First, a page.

The Protective Role of Religious Coping in Adolescents’ Responses to Poverty and Sexual Decision-Making in Rural Kenya


  • This project was funded in part by the Duke Global Health Institute, Johnson & Johnson Corporation, Duke University Center for AIDS Research (CFAR), an NIH funded program (P30 AI 64518), and the Fogarty Center through the International Clinical Research fellowship (first author). The authors thank the team of research assistants who translated and administered the interviews in this study, and the adolescents who participated. We also acknowledge the Women's Institute for Secondary Education and Research (WISER) for serving as the host non-governmental organization in this study, and the Africa Mental Health Foundation (AMHF) for providing administrative support.

Requests for reprints should be sent to Eve S. Puffer, International Rescue Committee, 422 East 42nd Street, 12th floor, New York, NY 10009. E-mail:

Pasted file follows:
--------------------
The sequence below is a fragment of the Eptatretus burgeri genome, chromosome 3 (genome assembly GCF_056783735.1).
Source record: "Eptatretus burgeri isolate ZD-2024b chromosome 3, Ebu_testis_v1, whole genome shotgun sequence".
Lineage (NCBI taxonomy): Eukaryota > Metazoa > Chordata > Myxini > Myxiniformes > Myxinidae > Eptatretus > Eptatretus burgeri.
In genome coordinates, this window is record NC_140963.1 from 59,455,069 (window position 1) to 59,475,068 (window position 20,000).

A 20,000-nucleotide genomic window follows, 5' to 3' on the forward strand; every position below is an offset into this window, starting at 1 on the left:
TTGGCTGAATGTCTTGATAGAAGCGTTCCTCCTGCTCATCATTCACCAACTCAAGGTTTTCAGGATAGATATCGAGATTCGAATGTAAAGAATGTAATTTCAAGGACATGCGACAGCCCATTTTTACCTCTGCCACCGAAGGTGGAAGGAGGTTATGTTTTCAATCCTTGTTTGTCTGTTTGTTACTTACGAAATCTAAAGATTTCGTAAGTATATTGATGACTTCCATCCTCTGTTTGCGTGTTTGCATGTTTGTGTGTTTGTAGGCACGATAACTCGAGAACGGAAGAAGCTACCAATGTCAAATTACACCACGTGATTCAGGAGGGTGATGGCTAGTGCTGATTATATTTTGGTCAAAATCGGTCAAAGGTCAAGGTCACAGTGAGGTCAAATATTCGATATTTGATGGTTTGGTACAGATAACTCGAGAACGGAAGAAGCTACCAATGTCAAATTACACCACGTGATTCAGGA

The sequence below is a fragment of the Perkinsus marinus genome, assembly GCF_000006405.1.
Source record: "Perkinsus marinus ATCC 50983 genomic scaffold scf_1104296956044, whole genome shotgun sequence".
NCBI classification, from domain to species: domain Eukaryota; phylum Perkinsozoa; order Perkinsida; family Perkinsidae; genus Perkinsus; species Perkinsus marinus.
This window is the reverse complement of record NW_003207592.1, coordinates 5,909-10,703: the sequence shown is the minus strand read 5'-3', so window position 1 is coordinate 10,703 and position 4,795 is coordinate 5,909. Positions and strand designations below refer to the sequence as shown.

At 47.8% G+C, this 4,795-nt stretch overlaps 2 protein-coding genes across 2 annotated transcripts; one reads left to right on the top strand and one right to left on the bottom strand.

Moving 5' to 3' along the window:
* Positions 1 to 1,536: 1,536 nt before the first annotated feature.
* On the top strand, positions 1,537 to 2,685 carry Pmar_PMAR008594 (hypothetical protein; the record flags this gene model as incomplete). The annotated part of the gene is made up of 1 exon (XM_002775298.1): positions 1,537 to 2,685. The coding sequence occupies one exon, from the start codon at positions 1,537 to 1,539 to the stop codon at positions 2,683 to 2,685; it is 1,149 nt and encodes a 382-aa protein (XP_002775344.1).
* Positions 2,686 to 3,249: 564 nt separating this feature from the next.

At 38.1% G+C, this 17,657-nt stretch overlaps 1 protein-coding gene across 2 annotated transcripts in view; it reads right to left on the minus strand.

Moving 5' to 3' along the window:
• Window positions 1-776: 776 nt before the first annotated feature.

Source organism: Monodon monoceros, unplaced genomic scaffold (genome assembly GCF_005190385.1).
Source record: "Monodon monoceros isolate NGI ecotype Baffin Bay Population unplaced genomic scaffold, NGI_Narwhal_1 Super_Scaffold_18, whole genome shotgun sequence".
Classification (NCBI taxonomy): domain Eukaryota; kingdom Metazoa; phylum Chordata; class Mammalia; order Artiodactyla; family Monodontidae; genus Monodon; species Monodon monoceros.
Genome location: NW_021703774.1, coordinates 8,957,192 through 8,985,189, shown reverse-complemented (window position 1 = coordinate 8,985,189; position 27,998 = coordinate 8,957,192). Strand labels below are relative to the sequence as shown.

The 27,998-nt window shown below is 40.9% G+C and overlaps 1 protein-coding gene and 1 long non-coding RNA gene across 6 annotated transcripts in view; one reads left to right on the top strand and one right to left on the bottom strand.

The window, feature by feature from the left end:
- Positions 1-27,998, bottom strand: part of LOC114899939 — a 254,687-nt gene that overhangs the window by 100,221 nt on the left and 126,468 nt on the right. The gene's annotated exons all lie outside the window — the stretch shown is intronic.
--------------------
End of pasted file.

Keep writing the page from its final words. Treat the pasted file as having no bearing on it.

In this study, we explored how adolescents in rural Kenya apply religious coping in sexual decision-making in the context of high rates of poverty and human immunodeficiency virus (HIV). Semi-structured interviews were conducted with 34 adolescents. One-third (13) reported religious coping related to economic stress, HIV, or sexual decision-making; the majority (29) reported religious coping with these or other stressors. Adolescents reported praying to God to partner with them to engage in positive behaviors, praying for strength to resist unwanted behaviors, and passive strategies characterized by waiting for God to provide resources or protection from HIV. Adolescents in sub-Saharan Africa may benefit from HIV prevention interventions that integrate and build upon their use of religious coping.